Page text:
Michael N. Abrams
Simone Cummings
Dana Hage

Hospital finance leaders can play an important role in the development of clinical care paths designed to guide clinicians in the delivery of high-quality, cost-effective care, but they should always defer to physicians to lead the effort.

At a Glance  

  • Care paths map the critical actions and decision points across a patient's course of medical treatment; their purpose is to guide physicians in the delivery of high-quality care while reducing care costs by avoiding services that do not contribute meaningfully to positive outcomes.
  • Each care path development initiative should be led by a respected physician champion, whose specialty is in the area of the care episode being mapped, with the support of a clinician project manager.
  • Once the care path has been developed and implemented, the finance leader's role begins in earnest with the tracking of financial and clinical data against care paths.

For more than two decades, healthcare delivery organizations have devoted extensive resources to cost management in response to shrinking payment. They have used vendor consolidation and contract renegotiation to lower supply costs, and shared services to lower overhead. Combined with the wholesale consolidation of hospitals into larger systems with corresponding purchasing power, these actions have done much to make healthcare delivery less costly. Nonetheless, most healthcare delivery organizations have overlooked what is arguably the largest category of costs with the potential for reduction: costs controlled by clinical decision-making.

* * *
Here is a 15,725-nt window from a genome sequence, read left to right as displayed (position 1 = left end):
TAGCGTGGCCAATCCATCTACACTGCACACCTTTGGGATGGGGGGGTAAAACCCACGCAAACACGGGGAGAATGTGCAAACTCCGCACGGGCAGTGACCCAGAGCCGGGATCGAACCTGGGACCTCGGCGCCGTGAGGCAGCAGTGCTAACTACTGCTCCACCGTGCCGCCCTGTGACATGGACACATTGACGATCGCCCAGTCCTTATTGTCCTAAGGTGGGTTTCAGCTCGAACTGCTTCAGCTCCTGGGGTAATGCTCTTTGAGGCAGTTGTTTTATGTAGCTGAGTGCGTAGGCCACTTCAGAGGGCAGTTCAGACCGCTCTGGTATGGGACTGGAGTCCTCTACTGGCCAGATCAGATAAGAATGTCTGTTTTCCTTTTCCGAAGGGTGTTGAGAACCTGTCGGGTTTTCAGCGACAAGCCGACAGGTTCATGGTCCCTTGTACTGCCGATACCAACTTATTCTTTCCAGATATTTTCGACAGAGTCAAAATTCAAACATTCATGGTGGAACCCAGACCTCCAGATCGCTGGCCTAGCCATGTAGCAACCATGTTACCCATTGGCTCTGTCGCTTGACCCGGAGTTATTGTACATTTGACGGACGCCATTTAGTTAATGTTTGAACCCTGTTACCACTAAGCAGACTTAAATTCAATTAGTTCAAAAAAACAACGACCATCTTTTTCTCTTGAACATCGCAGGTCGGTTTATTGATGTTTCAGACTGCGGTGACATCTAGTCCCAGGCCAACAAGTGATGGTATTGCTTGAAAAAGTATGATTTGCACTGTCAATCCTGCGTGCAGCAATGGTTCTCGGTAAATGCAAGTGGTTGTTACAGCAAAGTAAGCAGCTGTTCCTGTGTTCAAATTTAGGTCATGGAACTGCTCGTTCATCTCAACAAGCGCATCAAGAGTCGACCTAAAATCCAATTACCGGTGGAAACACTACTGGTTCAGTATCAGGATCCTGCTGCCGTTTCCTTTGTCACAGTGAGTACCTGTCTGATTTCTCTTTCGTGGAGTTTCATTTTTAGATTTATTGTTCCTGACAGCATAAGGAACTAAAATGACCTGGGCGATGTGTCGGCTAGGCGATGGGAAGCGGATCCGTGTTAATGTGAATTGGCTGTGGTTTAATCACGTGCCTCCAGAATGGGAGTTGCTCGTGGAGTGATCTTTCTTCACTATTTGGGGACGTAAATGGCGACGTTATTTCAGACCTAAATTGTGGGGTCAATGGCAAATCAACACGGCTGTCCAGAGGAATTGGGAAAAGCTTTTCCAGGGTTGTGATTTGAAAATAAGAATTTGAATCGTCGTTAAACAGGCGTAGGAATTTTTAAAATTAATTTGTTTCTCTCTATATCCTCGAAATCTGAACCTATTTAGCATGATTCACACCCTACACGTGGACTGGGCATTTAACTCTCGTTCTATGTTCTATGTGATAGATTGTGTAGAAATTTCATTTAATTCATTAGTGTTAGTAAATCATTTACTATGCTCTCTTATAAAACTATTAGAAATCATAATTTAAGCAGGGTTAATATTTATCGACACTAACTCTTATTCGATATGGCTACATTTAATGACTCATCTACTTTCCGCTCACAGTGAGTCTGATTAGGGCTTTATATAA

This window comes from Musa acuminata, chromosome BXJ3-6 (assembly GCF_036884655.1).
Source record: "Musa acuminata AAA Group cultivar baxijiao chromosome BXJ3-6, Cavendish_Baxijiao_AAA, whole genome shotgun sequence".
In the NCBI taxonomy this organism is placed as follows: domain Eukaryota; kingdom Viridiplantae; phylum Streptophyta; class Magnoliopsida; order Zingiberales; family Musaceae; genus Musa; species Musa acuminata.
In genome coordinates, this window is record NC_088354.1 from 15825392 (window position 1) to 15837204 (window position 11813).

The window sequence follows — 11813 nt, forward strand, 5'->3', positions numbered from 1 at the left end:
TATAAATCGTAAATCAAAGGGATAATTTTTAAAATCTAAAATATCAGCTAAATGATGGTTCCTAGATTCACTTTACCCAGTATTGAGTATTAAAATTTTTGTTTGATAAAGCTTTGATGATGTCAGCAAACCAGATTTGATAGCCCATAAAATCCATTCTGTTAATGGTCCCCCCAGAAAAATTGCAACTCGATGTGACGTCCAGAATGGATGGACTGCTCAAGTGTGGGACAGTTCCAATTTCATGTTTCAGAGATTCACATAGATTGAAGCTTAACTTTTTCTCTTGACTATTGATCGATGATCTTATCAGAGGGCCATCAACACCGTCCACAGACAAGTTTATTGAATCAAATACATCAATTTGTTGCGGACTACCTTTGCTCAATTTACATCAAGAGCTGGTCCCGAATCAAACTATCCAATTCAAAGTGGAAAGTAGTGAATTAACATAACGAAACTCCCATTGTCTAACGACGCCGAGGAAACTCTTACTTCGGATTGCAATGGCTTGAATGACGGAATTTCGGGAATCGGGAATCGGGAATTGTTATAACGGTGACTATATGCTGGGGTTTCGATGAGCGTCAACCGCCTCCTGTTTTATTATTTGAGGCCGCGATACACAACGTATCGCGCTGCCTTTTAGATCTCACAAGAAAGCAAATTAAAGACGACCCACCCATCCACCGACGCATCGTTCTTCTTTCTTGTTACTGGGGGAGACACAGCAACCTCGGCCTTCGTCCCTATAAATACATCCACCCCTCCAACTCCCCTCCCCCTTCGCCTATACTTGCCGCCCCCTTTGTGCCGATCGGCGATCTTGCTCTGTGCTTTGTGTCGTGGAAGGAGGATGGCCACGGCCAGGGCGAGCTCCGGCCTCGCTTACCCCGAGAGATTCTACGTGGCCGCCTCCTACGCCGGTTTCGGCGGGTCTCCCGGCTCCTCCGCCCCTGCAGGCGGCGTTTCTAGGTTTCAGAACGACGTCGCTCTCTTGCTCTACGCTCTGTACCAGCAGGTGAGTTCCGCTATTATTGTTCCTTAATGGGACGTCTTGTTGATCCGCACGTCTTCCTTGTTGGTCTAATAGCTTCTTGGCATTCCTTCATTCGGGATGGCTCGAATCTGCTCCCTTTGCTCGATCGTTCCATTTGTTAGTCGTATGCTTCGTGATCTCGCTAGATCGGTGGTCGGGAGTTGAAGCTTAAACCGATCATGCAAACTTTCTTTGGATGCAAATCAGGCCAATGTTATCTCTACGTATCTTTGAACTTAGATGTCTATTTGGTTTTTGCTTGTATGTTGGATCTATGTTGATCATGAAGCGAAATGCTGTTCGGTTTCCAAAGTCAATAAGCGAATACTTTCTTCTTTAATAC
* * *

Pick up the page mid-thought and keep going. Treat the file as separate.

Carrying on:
In many hospital cultures, matters pertaining to physicians or their clinical decisions have long been seen as being the purview of other physicians, period. Despite the many changes that have occurred in the healthcare environment over the past 20 years, this assumption continues to be commonplace. Physicians are treated as masters of their own practices unless they do something egregious, and even then, it is up to other physicians to intervene. Although reviews of variability across clinicians to understand differences in cost or outcomes have been widely performed across the industry, hospital administrators much more rarely perform such reviews within their organizations. Such forays by management into clinical decision-making are often seen as taboo-even though physicians' clinical decisions drive the majority of costs in most healthcare delivery organizations.

Informally, hospital executives estimate that 30 to 40 percent of clinical costs related to physician decision-making are unnecessary.a They worry, however, that if they broach the subject, they will be accused of "practicing without a license," and will damage relationships or even lose business. The reality is that all healthcare delivery organizations face a bleak economic outlook and all need to consider addressing the "unnecessary" costs associated with clinical decision-making. The development of predictive care paths can help bridge this gap between clinicians and administrators by providing the basis for conversation about the impact of clinical decisions on both costs and quality.